• The typical home buyer searched for 12 weeks and viewed 10 homes.
  • Eighty-eight percent of buyers purchased their home through a real estate agent or broker. This share steadily increased from sixty-nine percent in 2001.
  • Eighty-eight percent of sellers were assisted by a real estate agent when selling their home.
  • Two-thirds of home sellers only contacted one agent before selecting the one to assist with their home sale.
  • The share of home sellers who sold their home without the assistance of a real estate agent was nine percent. Forty percent knew the buyer prior to home purchase.
 





Posted by Duarte/Downey Real Estate Agency, Inc on 12/28/2015

The housing market has been heating up and lately there seems to be more buyers than homes. So where do you start when house hunting? Many buyers like to start at Open Houses to get a feel for the market. It is always best to try to find a real estate agent to help guide you through the buying process , however, if you want to try to get your feet wet first an Open House might be your best bet. There are some things you will want to know about how to tackle an Open House: 1. How do you find Open Houses? Your best bet is to find a real estate professional that represents buyers and have them help you find Open Houses that are right for you. Agents are familiar with the inventory and could save you an unnecessary trip to a house that isn't right for you. Most open houses take place on Saturday or Sunday, so Thursday is a good day to start your search. 2. Be prepared Plan your route, make sure you have the right directions and have plenty of gas to get where you are going. Take along a pen and paper to make notes on properties. 3. Get to know the area The house may be great; but how is the area? Take the time to drive around the surrounding neighborhoods of homes you like and get to know the area. A real estate professional is a great resource for community information. 4. Check for agency Most agents at an Open House represent the seller. You will want to work with an agent that is able to represent you as the buyer. If you like the agent at the Open House, and have not yet contracted with an agent, make sure to discuss agency and representation. 5. Take notes Take notes and write down a list of quick pros and cons after you have viewed a home. This will help you remember the houses you have viewed. Viewing Open Houses can help you get a sense for what’s out there in the marketplace. It will help you determine if the house you want and your finances match up with the houses that are on the market. It is always best to find a real estate professional to help you find the home of your dreams. Buying a home is no small matter.





Posted by Duarte/Downey Real Estate Agency, Inc on 11/16/2015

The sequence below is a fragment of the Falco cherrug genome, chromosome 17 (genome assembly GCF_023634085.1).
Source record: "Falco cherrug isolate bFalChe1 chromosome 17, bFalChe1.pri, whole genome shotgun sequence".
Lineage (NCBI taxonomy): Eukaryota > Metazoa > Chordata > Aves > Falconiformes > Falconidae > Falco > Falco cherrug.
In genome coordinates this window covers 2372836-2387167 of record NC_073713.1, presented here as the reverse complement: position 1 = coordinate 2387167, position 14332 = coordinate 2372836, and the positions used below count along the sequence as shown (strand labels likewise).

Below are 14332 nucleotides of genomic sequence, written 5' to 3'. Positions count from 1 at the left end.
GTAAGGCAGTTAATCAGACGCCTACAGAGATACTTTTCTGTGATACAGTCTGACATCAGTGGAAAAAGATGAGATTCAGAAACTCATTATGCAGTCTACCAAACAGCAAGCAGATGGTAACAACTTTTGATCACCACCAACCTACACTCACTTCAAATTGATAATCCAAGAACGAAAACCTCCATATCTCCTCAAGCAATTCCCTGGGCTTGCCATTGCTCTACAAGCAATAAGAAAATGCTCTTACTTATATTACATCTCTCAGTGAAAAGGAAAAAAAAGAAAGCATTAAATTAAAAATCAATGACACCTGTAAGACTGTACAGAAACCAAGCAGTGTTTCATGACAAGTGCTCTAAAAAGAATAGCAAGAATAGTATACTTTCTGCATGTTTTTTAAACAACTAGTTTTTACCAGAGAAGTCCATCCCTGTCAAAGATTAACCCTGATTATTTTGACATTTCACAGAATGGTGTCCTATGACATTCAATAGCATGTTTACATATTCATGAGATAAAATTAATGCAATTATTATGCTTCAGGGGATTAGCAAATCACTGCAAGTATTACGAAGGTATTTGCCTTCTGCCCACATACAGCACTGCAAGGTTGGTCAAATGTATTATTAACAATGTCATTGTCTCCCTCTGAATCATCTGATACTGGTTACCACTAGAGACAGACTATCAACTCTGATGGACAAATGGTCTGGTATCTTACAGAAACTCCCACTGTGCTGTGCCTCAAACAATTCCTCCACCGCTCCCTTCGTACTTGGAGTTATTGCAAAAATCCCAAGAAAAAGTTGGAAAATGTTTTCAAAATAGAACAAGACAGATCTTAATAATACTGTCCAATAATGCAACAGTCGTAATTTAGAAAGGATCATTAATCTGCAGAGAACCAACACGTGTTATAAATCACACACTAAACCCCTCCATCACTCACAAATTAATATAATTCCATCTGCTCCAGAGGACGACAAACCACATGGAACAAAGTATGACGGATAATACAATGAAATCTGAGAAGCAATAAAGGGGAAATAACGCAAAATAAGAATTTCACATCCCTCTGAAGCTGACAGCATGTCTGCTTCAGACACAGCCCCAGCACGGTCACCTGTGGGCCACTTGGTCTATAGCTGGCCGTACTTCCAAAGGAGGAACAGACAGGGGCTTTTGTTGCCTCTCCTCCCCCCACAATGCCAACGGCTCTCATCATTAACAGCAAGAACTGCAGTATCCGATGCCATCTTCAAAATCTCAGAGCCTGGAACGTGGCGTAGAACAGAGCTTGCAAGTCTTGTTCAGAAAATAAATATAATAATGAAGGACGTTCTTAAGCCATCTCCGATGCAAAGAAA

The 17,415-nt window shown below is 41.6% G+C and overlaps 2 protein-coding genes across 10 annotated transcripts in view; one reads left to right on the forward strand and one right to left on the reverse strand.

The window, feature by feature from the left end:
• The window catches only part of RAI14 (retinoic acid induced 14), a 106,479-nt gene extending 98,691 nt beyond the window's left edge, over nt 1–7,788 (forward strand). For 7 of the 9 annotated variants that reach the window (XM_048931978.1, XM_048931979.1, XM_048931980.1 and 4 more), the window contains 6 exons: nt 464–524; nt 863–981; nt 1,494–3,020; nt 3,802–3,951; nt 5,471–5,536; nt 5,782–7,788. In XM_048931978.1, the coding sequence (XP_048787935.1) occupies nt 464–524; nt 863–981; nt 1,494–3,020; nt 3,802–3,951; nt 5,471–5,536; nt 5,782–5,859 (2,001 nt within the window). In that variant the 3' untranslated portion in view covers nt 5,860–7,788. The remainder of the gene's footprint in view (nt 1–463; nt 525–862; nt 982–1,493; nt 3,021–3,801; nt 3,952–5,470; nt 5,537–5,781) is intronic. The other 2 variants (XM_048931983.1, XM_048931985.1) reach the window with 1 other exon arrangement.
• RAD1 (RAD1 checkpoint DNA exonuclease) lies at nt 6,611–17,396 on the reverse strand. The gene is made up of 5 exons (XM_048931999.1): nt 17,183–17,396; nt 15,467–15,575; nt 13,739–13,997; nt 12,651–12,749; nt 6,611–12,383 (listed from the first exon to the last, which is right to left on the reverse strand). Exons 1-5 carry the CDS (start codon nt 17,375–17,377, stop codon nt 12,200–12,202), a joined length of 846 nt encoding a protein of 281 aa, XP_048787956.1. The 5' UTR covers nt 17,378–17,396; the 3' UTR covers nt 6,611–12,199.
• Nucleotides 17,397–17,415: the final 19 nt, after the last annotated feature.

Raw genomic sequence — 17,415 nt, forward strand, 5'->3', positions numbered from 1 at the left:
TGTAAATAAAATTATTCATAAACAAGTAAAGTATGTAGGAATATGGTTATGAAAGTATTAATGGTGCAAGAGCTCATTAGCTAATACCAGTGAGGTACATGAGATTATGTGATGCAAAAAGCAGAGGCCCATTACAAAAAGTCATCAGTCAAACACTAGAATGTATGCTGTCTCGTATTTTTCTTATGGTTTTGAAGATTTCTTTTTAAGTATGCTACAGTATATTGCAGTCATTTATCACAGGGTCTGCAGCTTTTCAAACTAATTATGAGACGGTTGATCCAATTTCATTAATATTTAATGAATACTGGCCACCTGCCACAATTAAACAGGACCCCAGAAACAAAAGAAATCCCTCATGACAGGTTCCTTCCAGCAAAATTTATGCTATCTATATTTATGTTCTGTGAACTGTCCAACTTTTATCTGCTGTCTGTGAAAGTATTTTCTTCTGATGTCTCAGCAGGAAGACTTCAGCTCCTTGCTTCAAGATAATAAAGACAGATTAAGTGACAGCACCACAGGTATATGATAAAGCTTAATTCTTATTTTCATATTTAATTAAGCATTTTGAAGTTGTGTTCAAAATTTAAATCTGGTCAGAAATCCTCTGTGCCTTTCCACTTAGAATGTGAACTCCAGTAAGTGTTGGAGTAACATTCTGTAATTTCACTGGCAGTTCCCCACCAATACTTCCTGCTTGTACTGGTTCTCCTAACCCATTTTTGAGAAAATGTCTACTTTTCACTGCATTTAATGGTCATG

Trying to decide what type of mortgage is right for you can be tricky business. So you may be wondering what is an adjustable rate mortgage? An adjustable rate mortgage or ARM, has an interest rate that is linked to an economic index. This means the interest rate, and your payments, adjust up or down as the index changes. There are three things to know about adjustable rate mortgages: index, margin and adjustment period. What is the index? The index is a guide that lenders use to measure interest rate changes. Common indexes used by lenders include the activity of one, three, and five-year Treasury securities. Each adjustable rate mortgage is linked to a specific index. The margin is the lender's cost of doing business plus the profit they will make on the loan. The margin is added to the index rate to determine your total interest rate. The adjustment period is the period between potential interest rate adjustments. For example, you may see a loan described as a 5-1. The first figure (5) refers to the initial period of the loan, or how long the rate will stay the same. The second number (1) is the adjustment period. This is how often adjustments can be made to the rate after the initial period has ended. In this case, one year or annually. An adjustable rate mortgage might be a good choice if you are looking to qualify for a larger loan. The rate of an ARM is typically lower than a fixed rate mortgage. Remember, when the adjustment period is up the rate and payment can increase. Another reason to consider an ARM is if you are planning to sell the home within a few years. If this is the case you may end up selling before the adjustment period is up. Federal law provides that all lenders provide a federal Truth in Lending Disclosure Statement before consummating a consumer credit transaction. This will be given to you in writing. It is designed to help you compare and select a mortgage.